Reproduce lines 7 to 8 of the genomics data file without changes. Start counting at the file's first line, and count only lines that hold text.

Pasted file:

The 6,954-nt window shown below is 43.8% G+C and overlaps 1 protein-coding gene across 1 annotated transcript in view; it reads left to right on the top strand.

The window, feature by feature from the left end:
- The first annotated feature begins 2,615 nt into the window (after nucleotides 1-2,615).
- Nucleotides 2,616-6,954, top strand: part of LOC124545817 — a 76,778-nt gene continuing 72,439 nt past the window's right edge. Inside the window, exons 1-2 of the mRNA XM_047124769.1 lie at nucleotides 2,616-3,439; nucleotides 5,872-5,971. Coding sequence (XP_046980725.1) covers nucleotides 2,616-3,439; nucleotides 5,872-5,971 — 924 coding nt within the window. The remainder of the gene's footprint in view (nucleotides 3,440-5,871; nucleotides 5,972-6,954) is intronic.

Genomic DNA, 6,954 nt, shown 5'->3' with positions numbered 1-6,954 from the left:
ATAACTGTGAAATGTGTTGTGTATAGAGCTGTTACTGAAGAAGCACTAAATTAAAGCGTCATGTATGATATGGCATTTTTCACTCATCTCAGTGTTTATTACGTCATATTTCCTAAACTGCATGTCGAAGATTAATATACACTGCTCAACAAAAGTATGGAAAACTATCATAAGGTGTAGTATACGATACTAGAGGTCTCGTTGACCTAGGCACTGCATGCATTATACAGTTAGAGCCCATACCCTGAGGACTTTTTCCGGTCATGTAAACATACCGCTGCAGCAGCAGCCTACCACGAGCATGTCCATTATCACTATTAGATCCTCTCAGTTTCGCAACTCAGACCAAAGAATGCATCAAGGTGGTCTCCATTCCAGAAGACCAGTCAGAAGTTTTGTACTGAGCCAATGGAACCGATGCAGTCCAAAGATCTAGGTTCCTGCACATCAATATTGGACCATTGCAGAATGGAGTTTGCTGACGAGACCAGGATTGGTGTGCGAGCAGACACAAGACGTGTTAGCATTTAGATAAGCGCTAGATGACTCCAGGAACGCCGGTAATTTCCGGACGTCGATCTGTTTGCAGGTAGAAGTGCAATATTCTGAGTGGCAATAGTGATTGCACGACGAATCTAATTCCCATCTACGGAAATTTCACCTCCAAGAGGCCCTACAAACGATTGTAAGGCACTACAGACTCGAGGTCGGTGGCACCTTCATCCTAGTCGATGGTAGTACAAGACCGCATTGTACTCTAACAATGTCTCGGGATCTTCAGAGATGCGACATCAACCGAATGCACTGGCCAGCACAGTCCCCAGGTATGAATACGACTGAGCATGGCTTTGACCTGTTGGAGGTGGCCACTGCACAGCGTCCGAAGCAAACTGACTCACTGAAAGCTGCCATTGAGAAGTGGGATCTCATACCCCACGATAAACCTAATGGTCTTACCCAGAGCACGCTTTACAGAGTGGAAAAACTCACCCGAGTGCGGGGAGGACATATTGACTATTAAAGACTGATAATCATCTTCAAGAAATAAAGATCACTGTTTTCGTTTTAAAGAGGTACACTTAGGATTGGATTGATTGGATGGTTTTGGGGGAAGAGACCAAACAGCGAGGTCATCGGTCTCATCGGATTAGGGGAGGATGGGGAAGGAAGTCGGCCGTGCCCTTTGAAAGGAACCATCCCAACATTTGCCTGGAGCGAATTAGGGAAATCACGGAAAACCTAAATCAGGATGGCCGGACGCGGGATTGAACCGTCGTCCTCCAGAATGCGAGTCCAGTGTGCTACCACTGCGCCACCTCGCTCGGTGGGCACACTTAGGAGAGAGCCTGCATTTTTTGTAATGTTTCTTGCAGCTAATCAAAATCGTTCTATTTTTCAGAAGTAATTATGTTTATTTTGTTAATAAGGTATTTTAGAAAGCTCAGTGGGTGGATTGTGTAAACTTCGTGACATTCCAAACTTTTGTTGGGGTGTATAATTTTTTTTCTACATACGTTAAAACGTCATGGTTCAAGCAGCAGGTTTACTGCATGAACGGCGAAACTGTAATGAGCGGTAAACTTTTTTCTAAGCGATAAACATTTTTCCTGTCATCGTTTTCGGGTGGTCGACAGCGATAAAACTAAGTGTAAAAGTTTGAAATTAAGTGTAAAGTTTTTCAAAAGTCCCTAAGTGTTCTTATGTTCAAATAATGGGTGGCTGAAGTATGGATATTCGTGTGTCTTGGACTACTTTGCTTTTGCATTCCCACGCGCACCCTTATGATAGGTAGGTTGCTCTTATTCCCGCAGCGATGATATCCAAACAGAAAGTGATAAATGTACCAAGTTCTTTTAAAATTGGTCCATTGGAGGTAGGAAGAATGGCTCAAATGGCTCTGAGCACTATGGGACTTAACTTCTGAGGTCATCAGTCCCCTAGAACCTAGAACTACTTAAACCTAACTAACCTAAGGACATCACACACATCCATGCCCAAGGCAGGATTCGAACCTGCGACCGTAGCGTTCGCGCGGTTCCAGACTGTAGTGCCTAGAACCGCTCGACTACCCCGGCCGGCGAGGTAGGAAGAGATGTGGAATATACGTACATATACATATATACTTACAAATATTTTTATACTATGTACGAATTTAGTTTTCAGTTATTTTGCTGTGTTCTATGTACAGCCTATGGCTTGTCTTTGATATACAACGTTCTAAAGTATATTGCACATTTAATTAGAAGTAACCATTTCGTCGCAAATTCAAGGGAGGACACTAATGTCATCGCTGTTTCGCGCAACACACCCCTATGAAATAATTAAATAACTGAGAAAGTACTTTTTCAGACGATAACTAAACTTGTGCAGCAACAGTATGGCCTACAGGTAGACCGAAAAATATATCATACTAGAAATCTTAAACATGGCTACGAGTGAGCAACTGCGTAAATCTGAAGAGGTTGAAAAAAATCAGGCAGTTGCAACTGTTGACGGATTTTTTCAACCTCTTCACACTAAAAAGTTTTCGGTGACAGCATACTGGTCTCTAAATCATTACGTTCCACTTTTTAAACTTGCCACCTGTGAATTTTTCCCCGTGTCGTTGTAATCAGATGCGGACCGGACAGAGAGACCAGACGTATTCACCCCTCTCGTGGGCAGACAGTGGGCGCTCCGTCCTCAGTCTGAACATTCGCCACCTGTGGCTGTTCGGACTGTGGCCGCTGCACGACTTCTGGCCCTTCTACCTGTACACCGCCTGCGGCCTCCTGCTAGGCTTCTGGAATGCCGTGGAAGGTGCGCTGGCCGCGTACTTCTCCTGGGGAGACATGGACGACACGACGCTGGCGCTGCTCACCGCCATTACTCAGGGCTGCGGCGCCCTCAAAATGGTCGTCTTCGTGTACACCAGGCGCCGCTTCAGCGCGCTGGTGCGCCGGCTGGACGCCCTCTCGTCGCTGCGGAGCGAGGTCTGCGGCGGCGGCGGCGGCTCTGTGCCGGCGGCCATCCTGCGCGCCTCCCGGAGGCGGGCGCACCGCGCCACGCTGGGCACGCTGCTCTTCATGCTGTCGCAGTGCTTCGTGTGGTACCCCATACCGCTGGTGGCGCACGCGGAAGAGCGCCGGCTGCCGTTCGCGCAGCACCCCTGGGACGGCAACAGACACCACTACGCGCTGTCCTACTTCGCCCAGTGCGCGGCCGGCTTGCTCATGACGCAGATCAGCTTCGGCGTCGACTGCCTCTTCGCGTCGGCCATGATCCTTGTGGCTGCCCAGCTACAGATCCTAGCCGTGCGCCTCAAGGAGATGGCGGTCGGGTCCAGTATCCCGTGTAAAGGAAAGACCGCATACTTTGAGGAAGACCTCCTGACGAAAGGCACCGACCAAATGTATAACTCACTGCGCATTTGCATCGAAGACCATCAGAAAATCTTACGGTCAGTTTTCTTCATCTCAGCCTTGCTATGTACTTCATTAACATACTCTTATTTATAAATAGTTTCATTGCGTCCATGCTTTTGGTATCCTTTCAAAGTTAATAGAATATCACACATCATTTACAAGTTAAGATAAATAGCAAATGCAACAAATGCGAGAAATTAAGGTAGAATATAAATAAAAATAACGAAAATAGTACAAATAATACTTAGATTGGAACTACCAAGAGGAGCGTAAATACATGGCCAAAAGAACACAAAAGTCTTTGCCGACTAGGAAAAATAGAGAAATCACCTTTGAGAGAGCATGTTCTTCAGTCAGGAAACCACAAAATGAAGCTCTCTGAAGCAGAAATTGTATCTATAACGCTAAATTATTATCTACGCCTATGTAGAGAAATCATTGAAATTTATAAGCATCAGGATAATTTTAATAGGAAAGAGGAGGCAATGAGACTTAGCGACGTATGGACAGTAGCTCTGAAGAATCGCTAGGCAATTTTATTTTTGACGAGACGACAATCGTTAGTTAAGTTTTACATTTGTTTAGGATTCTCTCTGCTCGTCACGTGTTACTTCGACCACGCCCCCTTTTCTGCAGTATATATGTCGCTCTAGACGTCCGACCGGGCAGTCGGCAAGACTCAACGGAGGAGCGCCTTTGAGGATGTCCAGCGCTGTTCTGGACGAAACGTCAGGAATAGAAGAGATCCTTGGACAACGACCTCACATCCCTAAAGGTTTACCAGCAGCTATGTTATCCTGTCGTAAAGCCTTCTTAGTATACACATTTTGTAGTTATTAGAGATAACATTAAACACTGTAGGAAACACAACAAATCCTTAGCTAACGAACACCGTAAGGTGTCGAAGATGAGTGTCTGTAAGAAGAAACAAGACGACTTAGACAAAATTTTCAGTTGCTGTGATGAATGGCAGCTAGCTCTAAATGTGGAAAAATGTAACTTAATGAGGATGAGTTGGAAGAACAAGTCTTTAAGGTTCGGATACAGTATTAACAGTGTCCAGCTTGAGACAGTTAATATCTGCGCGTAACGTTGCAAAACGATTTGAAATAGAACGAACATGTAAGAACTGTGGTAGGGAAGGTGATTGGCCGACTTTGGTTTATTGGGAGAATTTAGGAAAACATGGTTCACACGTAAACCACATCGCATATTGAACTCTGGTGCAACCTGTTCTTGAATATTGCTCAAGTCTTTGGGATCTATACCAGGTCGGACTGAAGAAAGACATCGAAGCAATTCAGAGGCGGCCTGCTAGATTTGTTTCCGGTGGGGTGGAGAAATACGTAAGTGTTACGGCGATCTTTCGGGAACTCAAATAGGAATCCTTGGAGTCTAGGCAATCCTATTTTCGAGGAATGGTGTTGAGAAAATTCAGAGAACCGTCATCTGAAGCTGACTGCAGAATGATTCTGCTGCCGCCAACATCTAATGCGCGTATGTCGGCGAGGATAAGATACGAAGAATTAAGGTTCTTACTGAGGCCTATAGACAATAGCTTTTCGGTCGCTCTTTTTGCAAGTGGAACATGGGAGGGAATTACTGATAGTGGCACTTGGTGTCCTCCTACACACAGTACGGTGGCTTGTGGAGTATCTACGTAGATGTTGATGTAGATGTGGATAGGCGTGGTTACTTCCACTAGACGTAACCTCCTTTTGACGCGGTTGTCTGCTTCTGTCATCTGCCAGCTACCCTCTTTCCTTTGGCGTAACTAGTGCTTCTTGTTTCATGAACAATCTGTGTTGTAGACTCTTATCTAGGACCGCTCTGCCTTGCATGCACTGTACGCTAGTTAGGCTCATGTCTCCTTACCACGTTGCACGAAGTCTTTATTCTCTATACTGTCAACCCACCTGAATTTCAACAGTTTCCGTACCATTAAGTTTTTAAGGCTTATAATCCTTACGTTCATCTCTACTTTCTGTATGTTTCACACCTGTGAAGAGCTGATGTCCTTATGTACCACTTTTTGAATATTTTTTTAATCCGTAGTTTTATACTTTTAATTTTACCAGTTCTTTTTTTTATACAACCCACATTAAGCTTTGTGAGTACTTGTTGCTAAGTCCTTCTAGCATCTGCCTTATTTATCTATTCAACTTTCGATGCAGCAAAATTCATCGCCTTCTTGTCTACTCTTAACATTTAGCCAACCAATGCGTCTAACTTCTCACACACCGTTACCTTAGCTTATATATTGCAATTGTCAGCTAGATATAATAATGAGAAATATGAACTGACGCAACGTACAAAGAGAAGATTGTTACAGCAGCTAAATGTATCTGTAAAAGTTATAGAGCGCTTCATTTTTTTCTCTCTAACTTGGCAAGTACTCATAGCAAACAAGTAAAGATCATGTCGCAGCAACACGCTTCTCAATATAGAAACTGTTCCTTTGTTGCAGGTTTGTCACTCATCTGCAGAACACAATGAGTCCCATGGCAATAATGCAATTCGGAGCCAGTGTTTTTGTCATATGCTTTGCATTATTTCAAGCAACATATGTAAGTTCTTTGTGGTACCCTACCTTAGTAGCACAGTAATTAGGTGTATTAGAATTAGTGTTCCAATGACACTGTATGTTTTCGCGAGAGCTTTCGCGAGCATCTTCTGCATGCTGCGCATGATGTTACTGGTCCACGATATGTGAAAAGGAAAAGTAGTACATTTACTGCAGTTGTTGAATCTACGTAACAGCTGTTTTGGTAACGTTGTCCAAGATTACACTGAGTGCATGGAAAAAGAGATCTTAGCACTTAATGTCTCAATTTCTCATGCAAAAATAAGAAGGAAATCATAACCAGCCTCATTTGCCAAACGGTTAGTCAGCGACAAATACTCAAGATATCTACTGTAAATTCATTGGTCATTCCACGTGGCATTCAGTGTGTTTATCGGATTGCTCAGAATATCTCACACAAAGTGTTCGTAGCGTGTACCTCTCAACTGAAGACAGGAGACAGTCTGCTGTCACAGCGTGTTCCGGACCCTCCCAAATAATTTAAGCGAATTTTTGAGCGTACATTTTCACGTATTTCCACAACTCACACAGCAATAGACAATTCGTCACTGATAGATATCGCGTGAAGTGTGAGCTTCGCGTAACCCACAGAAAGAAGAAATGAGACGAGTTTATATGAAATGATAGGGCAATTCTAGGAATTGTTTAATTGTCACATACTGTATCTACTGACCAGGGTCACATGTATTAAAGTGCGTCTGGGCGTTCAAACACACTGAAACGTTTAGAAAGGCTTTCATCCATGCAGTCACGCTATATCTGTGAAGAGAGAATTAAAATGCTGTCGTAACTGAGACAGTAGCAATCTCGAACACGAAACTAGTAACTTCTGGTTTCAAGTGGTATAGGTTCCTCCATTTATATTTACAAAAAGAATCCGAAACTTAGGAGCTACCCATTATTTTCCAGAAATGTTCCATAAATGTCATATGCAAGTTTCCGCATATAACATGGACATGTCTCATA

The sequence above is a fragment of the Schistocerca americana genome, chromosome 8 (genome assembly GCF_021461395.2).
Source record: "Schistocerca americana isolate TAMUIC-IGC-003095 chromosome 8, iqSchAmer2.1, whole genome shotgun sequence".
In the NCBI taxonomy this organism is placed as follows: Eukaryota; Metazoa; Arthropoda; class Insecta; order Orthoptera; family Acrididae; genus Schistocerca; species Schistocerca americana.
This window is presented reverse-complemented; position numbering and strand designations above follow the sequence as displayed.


The sequence above is a fragment of the Schistocerca americana genome, chromosome 8 (genome assembly GCF_021461395.2).
Source record: "Schistocerca americana isolate TAMUIC-IGC-003095 chromosome 8, iqSchAmer2.1, whole genome shotgun sequence".